ACL Prehab – What is it, why is it important, and how can it help you in your post operative journey?
By Jas Whitelaw / B. Physiotherapy (Hons)
So you’ve ruptured your ACL and are awaiting surgery. You’ve been told by your physiotherapist or doctor that in the lead up to surgery you should participate in “prehab” but what does this mean, and what does it involve?
It is a known fact that rupturing the anterior cruciate ligament is a common and often devastating injury. With the incidence of ACL ruptures and consequent reconstructions in Australia the highest in the world, it is vital that both you, and your physiotherapist take the best steps to optimise your post surgical recovery.
Unlike rehabilitation which occurs following an injury or surgery, pre-habilitation is the process of strengthening the structures surrounding a joint prior to surgery to maximise and accelerate a person’s post operative recovery. Furthermore, current best evidence supports that participating in pre-habilitation leads to better postoperative outcomes and overall quality of life for a patient in the long term.
Prehab can be defined as optimising the functional abilities of an individual to readily equip them to withstand the stressors of surgery and the consequential inactivity.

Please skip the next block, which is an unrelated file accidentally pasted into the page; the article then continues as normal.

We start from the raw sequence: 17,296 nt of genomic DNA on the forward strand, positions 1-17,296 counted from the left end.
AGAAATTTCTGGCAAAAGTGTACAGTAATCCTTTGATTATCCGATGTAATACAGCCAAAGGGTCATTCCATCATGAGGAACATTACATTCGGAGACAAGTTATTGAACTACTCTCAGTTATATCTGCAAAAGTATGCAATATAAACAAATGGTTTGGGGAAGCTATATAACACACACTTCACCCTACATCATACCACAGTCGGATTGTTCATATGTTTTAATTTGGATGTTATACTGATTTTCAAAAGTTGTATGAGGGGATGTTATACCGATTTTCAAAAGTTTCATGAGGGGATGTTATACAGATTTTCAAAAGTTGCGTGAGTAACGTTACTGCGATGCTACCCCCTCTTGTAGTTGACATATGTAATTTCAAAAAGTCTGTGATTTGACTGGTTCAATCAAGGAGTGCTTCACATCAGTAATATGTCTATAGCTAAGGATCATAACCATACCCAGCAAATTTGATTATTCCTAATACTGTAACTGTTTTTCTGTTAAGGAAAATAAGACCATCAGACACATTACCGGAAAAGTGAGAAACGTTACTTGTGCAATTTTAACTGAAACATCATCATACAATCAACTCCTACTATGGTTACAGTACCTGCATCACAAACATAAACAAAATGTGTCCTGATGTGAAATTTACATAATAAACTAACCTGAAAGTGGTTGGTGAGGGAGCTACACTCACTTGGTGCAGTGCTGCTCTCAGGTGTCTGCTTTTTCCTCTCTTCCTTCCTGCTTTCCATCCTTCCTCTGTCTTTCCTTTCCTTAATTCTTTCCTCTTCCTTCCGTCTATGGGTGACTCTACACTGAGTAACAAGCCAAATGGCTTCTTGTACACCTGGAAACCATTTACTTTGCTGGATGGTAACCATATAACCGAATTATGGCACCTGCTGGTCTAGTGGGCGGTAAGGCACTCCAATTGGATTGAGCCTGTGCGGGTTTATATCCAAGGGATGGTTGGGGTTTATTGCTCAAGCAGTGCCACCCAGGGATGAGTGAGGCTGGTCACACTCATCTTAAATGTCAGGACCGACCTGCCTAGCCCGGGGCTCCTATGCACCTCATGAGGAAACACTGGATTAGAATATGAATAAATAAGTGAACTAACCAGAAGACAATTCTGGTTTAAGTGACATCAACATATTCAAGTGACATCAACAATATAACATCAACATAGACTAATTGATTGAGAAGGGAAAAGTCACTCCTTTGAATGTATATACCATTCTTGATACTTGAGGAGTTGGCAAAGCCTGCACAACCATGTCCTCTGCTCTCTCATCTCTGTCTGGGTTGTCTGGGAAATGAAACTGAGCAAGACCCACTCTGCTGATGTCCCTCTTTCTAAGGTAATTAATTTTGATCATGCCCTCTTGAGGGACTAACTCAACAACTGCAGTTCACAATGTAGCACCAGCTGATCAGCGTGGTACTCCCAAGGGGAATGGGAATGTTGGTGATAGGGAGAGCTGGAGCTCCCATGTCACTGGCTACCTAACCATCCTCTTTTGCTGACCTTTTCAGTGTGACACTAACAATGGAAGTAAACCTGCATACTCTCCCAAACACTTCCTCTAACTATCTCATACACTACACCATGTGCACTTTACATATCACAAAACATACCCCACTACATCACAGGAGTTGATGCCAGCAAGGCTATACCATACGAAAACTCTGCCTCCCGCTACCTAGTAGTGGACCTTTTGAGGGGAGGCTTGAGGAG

A study published by the American Journal of Sports Medicine found that implementing a 6 week progressive rehabilitation program for athletes awaiting anterior cruciate ligament surgical reconstruction (ACLR) lead to greatly improved and advanced knee function when compared to the control group (no prehab) up to 12 weeks post operation.
Now the question remains; what exercises should be included in ACL prehab and why?
It is largely understood that comprehensive neuromuscular agility training can decrease an athletes risk of ACL rupture, and thus, should be included in their pre and post operative rehab to minimise the incidence of re-rupture.
Neuromuscular training focuses on exercises that excite the nerves and muscles to react and communicate concurrently. These might be in the form of perturbation, balance, stability and proprioceptive exercises.
Additionally, a systematic review published in 2020 found that whilst varying methods of prehab was implemented between 6 separate studies, the content of the protocols was largely similar. This tells us that the current prehab recommendations can be greatly effective in improving postoperative outcomes, and reducing the incidence of re-rupture following return to play.